Ruckelshause v. Sierra Club

LOCATION:National Highway Traffic Safety Administration

DOCKET NO.: 82-242
DECIDED BY: Burger Court (1981-1986)
LOWER COURT: United States Court of Appeals for the District of Columbia Circuit

CITATION: 463 US 680 (1983)
ARGUED: Apr 25, 1983
DECIDED: Jul 01, 1983

Harold R. Tyler, Jr. – on behalf of Respondent
Ms. Kathryn A. Oberly – on behalf of Petitioner

Facts of the case


Audio Transcription for Oral Argument – April 25, 1983 in Ruckelshause v. Sierra Club

Warren E. Burger:

We will hear arguments first this morning in the Administrator of the Environmental Protection Agency against the Sierra Club.

Ms. Oberly, you may proceed whenever you are ready.

Ms. Kathryn A. Oberly:

Mr. Chief Justice, and may it please the court.

This is a Clean Air Act case in which the District of Columbia Circuit has ordered the government to pay respondents $90,000 in attorney’s fees even though they were completely unsuccessful on the merits of their lawsuit.

The government challenges this fee award because we don’t believe that Congress has authorized attorney’s fees for totally unsuccessful parties.

The case began in 1979 when respondents filed petitions for review in the Court of Appeals challenging EPA’s new Source Performance Standards for coal-fired generating plants.

EDF, the Environmental Defense Fund didn’t challenge the substance of the regulations at all.

Instead, it argued that EPA had had meetings with people outside of the agency after the close of the public comment period and that those meetings had resulted in a less stringent standard being adopted than would have otherwise been the case.

The Sierra Club challenged EPA’s statutory authority to adopt the type of performance standard that it did and it also claimed that the rule was unsupported by evidence in the record.

The Court of Appeals rejected each and every one of respondent’s arguments and upheld the EPA standards in every respect.

The court did write an extremely lengthy and comprehensive opinion on the merits, but nowhere in that opinion did the court suggest that its decision to uphold the regulations was a close one or that EPA had in any way acted improperly during the rulemaking.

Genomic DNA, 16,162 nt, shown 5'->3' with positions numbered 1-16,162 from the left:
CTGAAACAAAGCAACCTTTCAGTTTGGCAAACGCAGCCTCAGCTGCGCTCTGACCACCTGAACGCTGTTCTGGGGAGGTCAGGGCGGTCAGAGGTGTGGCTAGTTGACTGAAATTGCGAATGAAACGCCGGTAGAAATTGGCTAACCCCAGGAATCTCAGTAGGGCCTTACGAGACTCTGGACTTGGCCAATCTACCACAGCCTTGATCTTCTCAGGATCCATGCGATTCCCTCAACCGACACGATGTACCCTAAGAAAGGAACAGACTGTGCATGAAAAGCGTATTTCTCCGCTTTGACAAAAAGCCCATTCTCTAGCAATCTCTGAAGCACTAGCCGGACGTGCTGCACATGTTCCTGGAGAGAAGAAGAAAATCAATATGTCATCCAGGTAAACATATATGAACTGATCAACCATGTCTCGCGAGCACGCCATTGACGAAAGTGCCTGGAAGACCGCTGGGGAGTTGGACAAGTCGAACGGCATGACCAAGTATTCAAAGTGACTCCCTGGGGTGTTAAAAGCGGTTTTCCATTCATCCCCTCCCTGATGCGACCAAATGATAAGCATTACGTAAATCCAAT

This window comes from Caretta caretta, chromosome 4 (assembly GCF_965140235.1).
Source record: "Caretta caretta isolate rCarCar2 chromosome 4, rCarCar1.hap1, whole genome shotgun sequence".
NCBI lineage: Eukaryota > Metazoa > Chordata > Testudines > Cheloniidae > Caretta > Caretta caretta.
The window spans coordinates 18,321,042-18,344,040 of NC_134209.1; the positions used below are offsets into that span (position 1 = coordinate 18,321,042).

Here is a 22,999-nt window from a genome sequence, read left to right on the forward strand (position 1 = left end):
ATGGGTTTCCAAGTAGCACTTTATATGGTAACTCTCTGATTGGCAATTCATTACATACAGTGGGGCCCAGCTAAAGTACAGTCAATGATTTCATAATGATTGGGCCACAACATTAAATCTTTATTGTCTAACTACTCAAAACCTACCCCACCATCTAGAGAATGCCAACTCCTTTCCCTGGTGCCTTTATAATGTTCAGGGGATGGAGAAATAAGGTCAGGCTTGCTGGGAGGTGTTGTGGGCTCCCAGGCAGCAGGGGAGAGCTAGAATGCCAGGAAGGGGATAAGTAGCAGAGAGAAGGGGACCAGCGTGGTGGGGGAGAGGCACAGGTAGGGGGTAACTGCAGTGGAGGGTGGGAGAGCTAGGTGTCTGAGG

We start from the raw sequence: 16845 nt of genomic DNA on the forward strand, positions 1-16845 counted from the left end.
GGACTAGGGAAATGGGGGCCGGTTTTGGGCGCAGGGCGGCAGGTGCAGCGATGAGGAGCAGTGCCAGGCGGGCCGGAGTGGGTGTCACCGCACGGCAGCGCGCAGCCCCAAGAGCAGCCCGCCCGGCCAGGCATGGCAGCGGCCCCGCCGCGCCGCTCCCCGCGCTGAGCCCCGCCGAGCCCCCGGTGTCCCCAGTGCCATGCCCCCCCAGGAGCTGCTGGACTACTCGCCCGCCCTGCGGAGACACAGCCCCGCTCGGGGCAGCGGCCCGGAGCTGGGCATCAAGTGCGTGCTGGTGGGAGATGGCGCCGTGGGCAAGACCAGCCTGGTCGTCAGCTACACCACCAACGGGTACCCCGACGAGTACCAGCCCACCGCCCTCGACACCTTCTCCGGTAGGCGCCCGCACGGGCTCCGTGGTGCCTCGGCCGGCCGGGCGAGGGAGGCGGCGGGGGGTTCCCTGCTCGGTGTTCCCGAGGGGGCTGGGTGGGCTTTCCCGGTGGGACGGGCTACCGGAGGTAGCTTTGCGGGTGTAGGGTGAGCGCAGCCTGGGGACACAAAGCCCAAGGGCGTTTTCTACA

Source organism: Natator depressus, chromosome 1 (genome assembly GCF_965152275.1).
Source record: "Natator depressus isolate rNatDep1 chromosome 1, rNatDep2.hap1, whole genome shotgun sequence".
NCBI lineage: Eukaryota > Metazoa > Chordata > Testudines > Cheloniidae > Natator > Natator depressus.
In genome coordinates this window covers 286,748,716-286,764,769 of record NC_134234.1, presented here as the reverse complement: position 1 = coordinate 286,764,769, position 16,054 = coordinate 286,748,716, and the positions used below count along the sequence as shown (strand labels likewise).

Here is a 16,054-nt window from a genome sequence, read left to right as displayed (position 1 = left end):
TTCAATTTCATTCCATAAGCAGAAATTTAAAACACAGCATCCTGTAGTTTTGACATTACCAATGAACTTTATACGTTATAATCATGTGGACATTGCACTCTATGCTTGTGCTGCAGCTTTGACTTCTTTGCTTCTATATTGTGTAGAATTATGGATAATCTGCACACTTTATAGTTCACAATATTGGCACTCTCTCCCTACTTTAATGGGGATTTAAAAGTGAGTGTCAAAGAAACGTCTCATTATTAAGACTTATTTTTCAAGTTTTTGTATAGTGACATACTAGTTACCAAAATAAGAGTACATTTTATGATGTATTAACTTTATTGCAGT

After the decision on the merits, respondents sought attorney’s fees under Section 307(f) of the Clean Air Act.

That section provides that in any judicial proceeding to review EPA regulations a court may award reasonable attorney fees whenever it determines that a fee award would be “appropriate”.

The dispute in this case is about what Congress meant by the use of the word appropriate.

Warren E. Burger:

Was it your burden here today, Ms. Oberly, to persuade the court that this was an abuse of discretion on the part of the–

Ms. Kathryn A. Oberly:

We’re happy to take that burden on, Your Honor, because we believe it was an abuse of discretion.

When one looks at Congress’s purposes in enacting this statute, it becomes clear that Congress did not intend or contemplate that attorney’s fees would be awarded to losing parties, who neither prevailed in the technical sense of obtaining a final judgment in court, nor prevailed in the nontechnical sense of getting the agency to change its conduct, change the regulations or in any way alter its administration of the act.

Warren E. Burger:

–What do you think Congress meant by the language when appropriate that fees should be awarded… when appropriate?

Ms. Kathryn A. Oberly:

We think the legislative history shows that Congress meant two things.

There were two classes of plaintiff… of litigants that Congress was concerned about.

The first class was prevailing defendants, which would include the government, who were subjected to frivolous or harassing litigation and the second class would be plaintiffs who either won in court in the traditional sense of obtaining a judgment or who achieved the result they set… or something close to the result they set out to achieve without obtaining a formal judgment.

That could be done, for example, by a settlement or by EPA agreeing to change its regulations, by something short of a final judgment on the merits.

But there is no indication, Your Honor, in the legislative history that Congress understood that, or thought that it was authorizing fees to parties whose only contribution to the Clean Air Act was to have a court validate precisely what the agency had done.